Helps record intruments with more audio depth condenser mikes have more proximity effect than dynamic mikes

A professional audio setup lets you record and produce music

To get it right, you'll need to know how to buy the right components

The components of a professional audio set up
How to Buy An Audio Mixer
Channels







* Signal paths: more channels mean more instruments.

* Home studio: 2-channel mixer; professional audio,16 or more channels.







* Get more I/O slots than the number of studio components you plan to use.

* Some speakers require mixers to power them.

Input Output
Effects







* Unless you use separate effects units, in-built effects are useful


* Built-in effects mean your overall setup is portable







* On a live setup, portability and ruggedness become factors

Using Live?
How to buy a Microphone
The types of Microphones






* Dynamic mikes: reliable, versatile function.


* Condensers: better quality, but require power.


* Ribbon mikes: better reproduction of high frequencies.





* Monodirectional mikes: sound from one direction; handy for live performers.


* Bidirectional mikes: pick sound from east & west, ignore north & south.


* Omnidirectional mikes: sound from all direction.

Direction matters
Unidirectional Mikes






* Classified into cardioid, hyper-cardioid, and super-cardioid.


* The illustration depicts the 'zones' from where they each pick up sound.






* Frequency range of a mike dictates its purpose.


* 80Hz to 15Hz for voices; less than 30Hz for bass drums.

Frequency Responses
Proximity Effect






* Helps record intruments with more audio depth.


* Condenser mikes have more proximity effect than dynamic mikes.

How to Buy Studio Monitors & Subwoofers






* A range of 50Hz to 20kHz is adequate.


* More Important: the monitor needs to reproduce these frequencies without any distortion/coloring.

Frequency Range, DIstortion
Listening configuration






* Near field monitors: listen to sounds up close.


* Far and mid-field monitors: sound bounces off the walls in small studios.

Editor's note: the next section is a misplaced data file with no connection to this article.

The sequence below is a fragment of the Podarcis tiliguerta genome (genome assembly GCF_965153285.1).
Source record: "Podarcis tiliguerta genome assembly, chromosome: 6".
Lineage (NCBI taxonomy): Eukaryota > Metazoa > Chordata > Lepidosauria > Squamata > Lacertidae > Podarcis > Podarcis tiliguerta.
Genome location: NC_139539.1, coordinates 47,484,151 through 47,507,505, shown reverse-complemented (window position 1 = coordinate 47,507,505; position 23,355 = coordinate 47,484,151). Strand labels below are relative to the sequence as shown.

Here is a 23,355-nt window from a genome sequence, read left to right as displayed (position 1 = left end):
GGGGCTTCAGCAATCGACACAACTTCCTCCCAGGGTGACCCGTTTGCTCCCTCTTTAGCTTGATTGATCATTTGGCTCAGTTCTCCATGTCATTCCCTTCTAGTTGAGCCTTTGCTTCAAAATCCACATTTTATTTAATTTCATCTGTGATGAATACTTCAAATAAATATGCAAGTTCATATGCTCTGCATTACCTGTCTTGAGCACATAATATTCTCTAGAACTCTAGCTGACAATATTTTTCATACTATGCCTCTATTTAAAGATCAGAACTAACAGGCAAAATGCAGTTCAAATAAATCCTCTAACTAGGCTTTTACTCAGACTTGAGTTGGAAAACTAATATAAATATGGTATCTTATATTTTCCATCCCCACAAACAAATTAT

* Powered (active) studio monitors have in-built amplifiers.


* Passive monitors need amplifiers; offer flexibility in choice of amp.

Active Vs. Passive
How to buy cables
Common cable types




* Instrument cables connect instruments to preamps. carry a weak signal.


* Mike cables have XLR connectors; male on one end and female at other.


* Speaker cables are unbalanced and high-voltage; connectors include quarter-inch, MDP, and binding post.





* Unbalanced cables; used as instrument and patch cables (connecting nearby components); avoid long lengths to avoid interference.


* Balanced cables; used for mikes and DI boxes.

Balanced Vs. Unbalanced
Analog Connectors



* TS and TRS cables; come in 1/8 and 1/4 inch configurations; TS also called 'guitar cables', TRS can handle simultaneous input & output.


* XLR connectors; commonly used on microphone cables.


* RCA cables; connect stereos or other consumer electronics into the PA.


* Banana Plugs: connect audio wires to amps and speakers; connections use locking screws to allow easy fixes.



* MIDI cables: don't transmit actually audio, but signal the note, velocity of attack, and how long the note is held. Can communicte controls to software.


* USB cables; have USB connector on one end, device specific connector on ther end


* Firewire Cables: higher transfer rates


* Thunderbolt: for connectivity to apple devices.

Digital connectors